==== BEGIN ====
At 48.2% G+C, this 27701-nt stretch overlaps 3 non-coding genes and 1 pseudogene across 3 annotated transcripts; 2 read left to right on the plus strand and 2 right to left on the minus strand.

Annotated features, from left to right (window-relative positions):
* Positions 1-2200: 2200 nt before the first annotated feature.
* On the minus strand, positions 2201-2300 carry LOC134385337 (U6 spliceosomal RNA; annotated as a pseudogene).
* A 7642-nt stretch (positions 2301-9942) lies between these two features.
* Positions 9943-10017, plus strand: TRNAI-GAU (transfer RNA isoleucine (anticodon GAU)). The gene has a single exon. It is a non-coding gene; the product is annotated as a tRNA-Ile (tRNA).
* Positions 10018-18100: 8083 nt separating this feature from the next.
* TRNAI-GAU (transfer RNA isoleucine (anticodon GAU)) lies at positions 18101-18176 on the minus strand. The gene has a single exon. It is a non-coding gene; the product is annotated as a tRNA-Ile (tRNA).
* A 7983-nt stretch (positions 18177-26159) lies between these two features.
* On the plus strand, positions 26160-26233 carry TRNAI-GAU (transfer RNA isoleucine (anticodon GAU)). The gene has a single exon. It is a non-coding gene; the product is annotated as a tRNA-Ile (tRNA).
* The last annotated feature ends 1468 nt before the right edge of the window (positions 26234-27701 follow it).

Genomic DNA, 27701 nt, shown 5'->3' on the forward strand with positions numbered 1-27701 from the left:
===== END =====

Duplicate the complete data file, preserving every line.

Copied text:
At 48.2% G+C, this 27701-nt stretch overlaps 3 non-coding genes and 1 pseudogene across 3 annotated transcripts; 2 read left to right on the plus strand and 2 right to left on the minus strand.

Annotated features, from left to right (window-relative positions):
* Positions 1-2200: 2200 nt before the first annotated feature.
* On the minus strand, positions 2201-2300 carry LOC134385337 (U6 spliceosomal RNA; annotated as a pseudogene).
* A 7642-nt stretch (positions 2301-9942) lies between these two features.
* Positions 9943-10017, plus strand: TRNAI-GAU (transfer RNA isoleucine (anticodon GAU)). The gene has a single exon. It is a non-coding gene; the product is annotated as a tRNA-Ile (tRNA).
* Positions 10018-18100: 8083 nt separating this feature from the next.
* TRNAI-GAU (transfer RNA isoleucine (anticodon GAU)) lies at positions 18101-18176 on the minus strand. The gene has a single exon. It is a non-coding gene; the product is annotated as a tRNA-Ile (tRNA).
* A 7983-nt stretch (positions 18177-26159) lies between these two features.
* On the plus strand, positions 26160-26233 carry TRNAI-GAU (transfer RNA isoleucine (anticodon GAU)). The gene has a single exon. It is a non-coding gene; the product is annotated as a tRNA-Ile (tRNA).
* The last annotated feature ends 1468 nt before the right edge of the window (positions 26234-27701 follow it).

Genomic DNA, 27701 nt, shown 5'->3' on the forward strand with positions numbered 1-27701 from the left: